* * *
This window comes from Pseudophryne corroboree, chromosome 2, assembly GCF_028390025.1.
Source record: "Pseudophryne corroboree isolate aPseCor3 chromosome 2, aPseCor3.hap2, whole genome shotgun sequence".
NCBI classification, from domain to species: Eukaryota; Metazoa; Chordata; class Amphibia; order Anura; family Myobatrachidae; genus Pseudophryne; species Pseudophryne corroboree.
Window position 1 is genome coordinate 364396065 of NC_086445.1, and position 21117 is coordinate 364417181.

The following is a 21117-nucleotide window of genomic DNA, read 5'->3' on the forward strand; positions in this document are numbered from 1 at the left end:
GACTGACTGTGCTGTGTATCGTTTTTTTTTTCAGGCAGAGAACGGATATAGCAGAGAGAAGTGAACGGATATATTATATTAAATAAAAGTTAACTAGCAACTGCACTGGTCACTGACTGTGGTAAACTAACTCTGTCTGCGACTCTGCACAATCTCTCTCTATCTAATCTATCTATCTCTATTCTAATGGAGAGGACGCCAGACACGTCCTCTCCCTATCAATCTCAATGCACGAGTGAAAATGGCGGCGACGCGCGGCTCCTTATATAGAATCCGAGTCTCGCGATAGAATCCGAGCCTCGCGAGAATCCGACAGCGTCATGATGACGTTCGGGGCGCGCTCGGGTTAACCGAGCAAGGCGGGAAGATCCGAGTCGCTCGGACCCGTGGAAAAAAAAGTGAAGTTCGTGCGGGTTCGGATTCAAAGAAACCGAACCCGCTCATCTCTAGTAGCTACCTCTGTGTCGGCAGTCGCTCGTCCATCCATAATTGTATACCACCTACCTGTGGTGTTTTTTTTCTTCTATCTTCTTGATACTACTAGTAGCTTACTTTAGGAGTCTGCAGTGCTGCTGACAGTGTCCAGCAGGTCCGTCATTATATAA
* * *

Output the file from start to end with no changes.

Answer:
This window comes from Pseudophryne corroboree, chromosome 2, assembly GCF_028390025.1.
Source record: "Pseudophryne corroboree isolate aPseCor3 chromosome 2, aPseCor3.hap2, whole genome shotgun sequence".
NCBI classification, from domain to species: Eukaryota; Metazoa; Chordata; class Amphibia; order Anura; family Myobatrachidae; genus Pseudophryne; species Pseudophryne corroboree.
Window position 1 is genome coordinate 364396065 of NC_086445.1, and position 21117 is coordinate 364417181.

The following is a 21117-nucleotide window of genomic DNA, read 5'->3' on the forward strand; positions in this document are numbered from 1 at the left end:
GACTGACTGTGCTGTGTATCGTTTTTTTTTTCAGGCAGAGAACGGATATAGCAGAGAGAAGTGAACGGATATATTATATTAAATAAAAGTTAACTAGCAACTGCACTGGTCACTGACTGTGGTAAACTAACTCTGTCTGCGACTCTGCACAATCTCTCTCTATCTAATCTATCTATCTCTATTCTAATGGAGAGGACGCCAGACACGTCCTCTCCCTATCAATCTCAATGCACGAGTGAAAATGGCGGCGACGCGCGGCTCCTTATATAGAATCCGAGTCTCGCGATAGAATCCGAGCCTCGCGAGAATCCGACAGCGTCATGATGACGTTCGGGGCGCGCTCGGGTTAACCGAGCAAGGCGGGAAGATCCGAGTCGCTCGGACCCGTGGAAAAAAAAGTGAAGTTCGTGCGGGTTCGGATTCAAAGAAACCGAACCCGCTCATCTCTAGTAGCTACCTCTGTGTCGGCAGTCGCTCGTCCATCCATAATTGTATACCACCTACCTGTGGTGTTTTTTTTCTTCTATCTTCTTGATACTACTAGTAGCTTACTTTAGGAGTCTGCAGTGCTGCTGACAGTGTCCAGCAGGTCCGTCATTATATAA